Eustace is glowing. It’s not so much his medication – although the cancer-zapping pill he has just taken would get a Geiger counter going – as his mood. After months of virtual dating, he’s about to meet his online squeeze, Theo, some 20 years his junior.
The timing isn’t great. Having reached “an age when he was reassured that life was unlikely to surprise him any further”, Eustace had been firmly set for proverbial pipe and slipperdom, not life-changing encounters with beautiful men in army fatigues. And the fact that he’s “quite possibly dying” may put a dampener on his first real-life date. (He hasn’t even told Theo he’s in hospital.)
For all this, Patrick Gale’s hero remains upbeat, almost relishing the 24 hours of solitude enforced by his radioactive cancer treatment. Using the hospital isolation room as a kind of vortex, the novel moves between Eustace’s unexpected mid-life romance and his teenage years in run-down Weston-super-Mare.
Take Nothing With You marks a move from Gale’s beloved Cornish landscape, but it’s also a return of sorts. While his Costa-shortlisted A Place Called Winter transported readers to the Canadian prairies, this captivating novel, Gale’s 18th, shows him to be better than ever, and is closer to home. A deeply autobiographical work, it draws on his own experiences of sexuality, music and childhood trauma.
An only son living in a family-run old people’s home, Eustace takes cello lessons with the spellbindingly bohemian Carla Gold (think Jacqueline du Pré meets Bruno Tonioli, in florals). His gift takes him to the edge of the professional musical world – in the holidays, he learns alongside a group of equally talented child musicians. Flaunting their perfect pitch or “casually demoralising” each other with “a cascade of Vivaldi”, Gale’s players are spiky and precocious, like so many musical versions of Noel Streatfeild’s small ballet stars.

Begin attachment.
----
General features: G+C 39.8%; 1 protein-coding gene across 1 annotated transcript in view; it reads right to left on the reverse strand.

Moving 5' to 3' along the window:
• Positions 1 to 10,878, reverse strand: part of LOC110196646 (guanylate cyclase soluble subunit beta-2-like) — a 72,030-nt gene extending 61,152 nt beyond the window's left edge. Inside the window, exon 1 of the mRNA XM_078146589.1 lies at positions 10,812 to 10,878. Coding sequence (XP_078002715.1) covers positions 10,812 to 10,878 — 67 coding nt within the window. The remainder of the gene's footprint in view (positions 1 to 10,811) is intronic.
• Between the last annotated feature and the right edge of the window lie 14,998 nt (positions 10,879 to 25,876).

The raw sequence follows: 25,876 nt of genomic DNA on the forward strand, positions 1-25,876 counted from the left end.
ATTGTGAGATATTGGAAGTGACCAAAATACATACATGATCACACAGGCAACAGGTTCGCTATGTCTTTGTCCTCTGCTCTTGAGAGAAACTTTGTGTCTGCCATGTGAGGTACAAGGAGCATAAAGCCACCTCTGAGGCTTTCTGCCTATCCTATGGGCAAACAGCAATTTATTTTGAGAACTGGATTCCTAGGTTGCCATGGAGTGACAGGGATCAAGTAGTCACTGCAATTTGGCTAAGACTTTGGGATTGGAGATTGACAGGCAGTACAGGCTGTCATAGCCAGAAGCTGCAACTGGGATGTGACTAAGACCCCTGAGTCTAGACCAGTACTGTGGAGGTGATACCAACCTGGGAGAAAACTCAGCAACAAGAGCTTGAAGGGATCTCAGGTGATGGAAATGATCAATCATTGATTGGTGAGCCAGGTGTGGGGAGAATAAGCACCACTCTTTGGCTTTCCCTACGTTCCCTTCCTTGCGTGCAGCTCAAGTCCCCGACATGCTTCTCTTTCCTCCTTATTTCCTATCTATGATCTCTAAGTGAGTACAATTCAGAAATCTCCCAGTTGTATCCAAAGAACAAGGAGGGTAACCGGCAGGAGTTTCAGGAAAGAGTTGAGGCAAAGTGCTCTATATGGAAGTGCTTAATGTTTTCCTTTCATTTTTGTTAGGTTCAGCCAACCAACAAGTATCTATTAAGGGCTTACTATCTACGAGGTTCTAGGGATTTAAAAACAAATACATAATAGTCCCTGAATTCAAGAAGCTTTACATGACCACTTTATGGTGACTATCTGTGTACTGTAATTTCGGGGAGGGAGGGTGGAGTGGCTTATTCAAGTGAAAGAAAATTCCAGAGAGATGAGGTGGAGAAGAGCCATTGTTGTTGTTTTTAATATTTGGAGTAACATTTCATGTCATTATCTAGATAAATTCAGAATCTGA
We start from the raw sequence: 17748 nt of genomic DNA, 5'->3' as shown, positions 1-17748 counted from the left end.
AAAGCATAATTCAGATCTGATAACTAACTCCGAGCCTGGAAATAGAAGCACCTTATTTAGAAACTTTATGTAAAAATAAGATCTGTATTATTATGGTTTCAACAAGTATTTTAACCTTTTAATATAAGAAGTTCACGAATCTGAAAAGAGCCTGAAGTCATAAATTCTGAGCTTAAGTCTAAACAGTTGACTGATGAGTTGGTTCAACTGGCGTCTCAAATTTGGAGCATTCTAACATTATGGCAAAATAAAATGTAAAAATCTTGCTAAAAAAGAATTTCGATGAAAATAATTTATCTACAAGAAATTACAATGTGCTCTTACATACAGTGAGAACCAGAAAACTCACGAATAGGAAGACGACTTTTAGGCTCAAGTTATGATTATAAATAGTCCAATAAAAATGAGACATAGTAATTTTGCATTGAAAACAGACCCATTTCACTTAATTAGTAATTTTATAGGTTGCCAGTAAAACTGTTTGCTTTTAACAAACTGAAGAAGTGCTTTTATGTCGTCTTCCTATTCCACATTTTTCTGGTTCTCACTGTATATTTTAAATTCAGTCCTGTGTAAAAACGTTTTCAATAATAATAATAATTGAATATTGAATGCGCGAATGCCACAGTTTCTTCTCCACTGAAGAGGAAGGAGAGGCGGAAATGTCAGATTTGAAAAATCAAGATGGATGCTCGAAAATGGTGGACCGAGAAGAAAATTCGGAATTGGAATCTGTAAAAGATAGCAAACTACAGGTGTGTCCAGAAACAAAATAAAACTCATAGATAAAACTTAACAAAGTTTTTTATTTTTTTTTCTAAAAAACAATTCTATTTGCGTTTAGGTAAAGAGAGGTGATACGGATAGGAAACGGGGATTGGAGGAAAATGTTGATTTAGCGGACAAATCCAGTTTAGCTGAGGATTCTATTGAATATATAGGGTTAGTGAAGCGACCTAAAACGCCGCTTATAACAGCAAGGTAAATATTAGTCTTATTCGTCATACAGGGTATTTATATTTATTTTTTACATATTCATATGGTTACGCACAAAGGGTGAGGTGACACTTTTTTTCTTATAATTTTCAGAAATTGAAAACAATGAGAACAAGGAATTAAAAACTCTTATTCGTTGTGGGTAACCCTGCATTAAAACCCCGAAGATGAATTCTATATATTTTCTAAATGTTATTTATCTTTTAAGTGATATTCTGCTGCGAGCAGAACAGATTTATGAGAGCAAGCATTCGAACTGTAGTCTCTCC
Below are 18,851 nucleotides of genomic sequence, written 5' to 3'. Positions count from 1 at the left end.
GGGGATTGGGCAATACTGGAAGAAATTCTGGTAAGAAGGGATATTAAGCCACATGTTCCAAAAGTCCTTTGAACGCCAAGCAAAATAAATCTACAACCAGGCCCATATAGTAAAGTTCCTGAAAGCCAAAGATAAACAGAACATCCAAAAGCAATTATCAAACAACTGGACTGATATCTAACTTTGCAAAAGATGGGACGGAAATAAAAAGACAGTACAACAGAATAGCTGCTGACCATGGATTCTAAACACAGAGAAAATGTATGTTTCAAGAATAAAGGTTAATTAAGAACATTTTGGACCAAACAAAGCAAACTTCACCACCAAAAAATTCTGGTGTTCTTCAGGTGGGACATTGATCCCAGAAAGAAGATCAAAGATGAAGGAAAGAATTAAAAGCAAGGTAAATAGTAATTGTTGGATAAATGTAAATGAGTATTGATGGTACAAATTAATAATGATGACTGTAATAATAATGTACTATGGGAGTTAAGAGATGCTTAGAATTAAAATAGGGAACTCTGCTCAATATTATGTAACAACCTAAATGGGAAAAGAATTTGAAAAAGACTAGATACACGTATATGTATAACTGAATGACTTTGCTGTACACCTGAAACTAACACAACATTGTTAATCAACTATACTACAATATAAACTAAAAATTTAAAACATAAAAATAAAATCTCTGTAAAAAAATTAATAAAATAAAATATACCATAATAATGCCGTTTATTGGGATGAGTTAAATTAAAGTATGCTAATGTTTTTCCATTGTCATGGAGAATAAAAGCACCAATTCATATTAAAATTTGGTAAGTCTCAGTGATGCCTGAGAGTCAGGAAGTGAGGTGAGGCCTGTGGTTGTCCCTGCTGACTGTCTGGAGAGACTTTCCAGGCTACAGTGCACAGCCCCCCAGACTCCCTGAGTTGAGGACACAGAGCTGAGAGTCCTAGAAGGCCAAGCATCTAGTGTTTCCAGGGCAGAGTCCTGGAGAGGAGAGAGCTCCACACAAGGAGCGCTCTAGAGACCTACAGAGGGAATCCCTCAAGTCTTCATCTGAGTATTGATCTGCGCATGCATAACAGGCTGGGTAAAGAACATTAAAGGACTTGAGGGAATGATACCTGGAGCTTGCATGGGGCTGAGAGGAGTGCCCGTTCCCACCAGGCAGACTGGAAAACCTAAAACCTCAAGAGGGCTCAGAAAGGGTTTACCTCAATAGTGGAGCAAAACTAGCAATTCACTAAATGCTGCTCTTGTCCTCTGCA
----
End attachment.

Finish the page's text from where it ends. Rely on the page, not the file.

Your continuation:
L P Hartley’s The Go-Between is a more explicit literary touchstone – and, as with that classic, the book’s tension hinges on how much, or how little, a child knows about the grown-ups. It’s not long before Eustace finds himself an unwitting player in the messiness of adult lives, with all their forbidden love affairs, marital discord, and unspoken truths. The plot is tight, and the surprises keep coming. But the journey is reflective as well as dramatic. Gale encourages us to think not just about the rifts between people, but also about the contradictory versions of ourselves.
The past may well be, as Hartley said, a foreign country, but most of us don’t get through its customs without a holdall of mental souvenirs – and some of them are pretty ugly. Cursed with a selfish, unbalanced and “depressingly indestructible” mother, Eustace has quite a bit to shoulder. The image of a cello-lugging teen-hero, trudging the streets like a mini-Atlas, is the book’s leitmotif. But just as that instrument brings light as well as weight, Gale’s novel is generously optimistic. It shows how our past shapes us, but suggests that we can make something from the emotional burdens that we bear. It also illuminates the idea that it’s OK not to be perfect.
It’s hard to make writing feel this easy and compelling. Gale’s translucent prose and subtle structuring are artful but never showy. (It’s a gift he shares with Anthony Trollope, who gets a few fond hat tips here, not least in the title.) It’s also very sexy. Passionate, appetitive, flirtatious, Gale can write of the mind, but he also gets the body – from the bat-squeak of arousal in a London club, to the heady musk of teenage fumblings in a bed of “ivy, discarded crisp packets and used condoms”. Food is given its due, too, from stroopwafels to a step-by-step recipe for pasta sauce that ensures “you will never lack friends”. Gale is an accomplished cellist, and the sound of music is described with just enough detail to make you seek it out.
As he walks out of the isolation suite, Eustace takes nothing with him. Hospital regs dictate that his T-shirt, boxers, and even the cheap MP3 player of cello music, must go into the bin. Loved ones can look, but not, until the radiation wears off, touch, as if he’s stuck behind a glass screen. I closed the book with a similar sense of longing. Eustace – who had become flesh and blood – was now beyond my grasp. It’s a novel that evokes the most precious of feelings, the feeling of falling, of not wanting things to end. Read it once, fast. Then again, savouring the story. And stop and listen to the music as you go.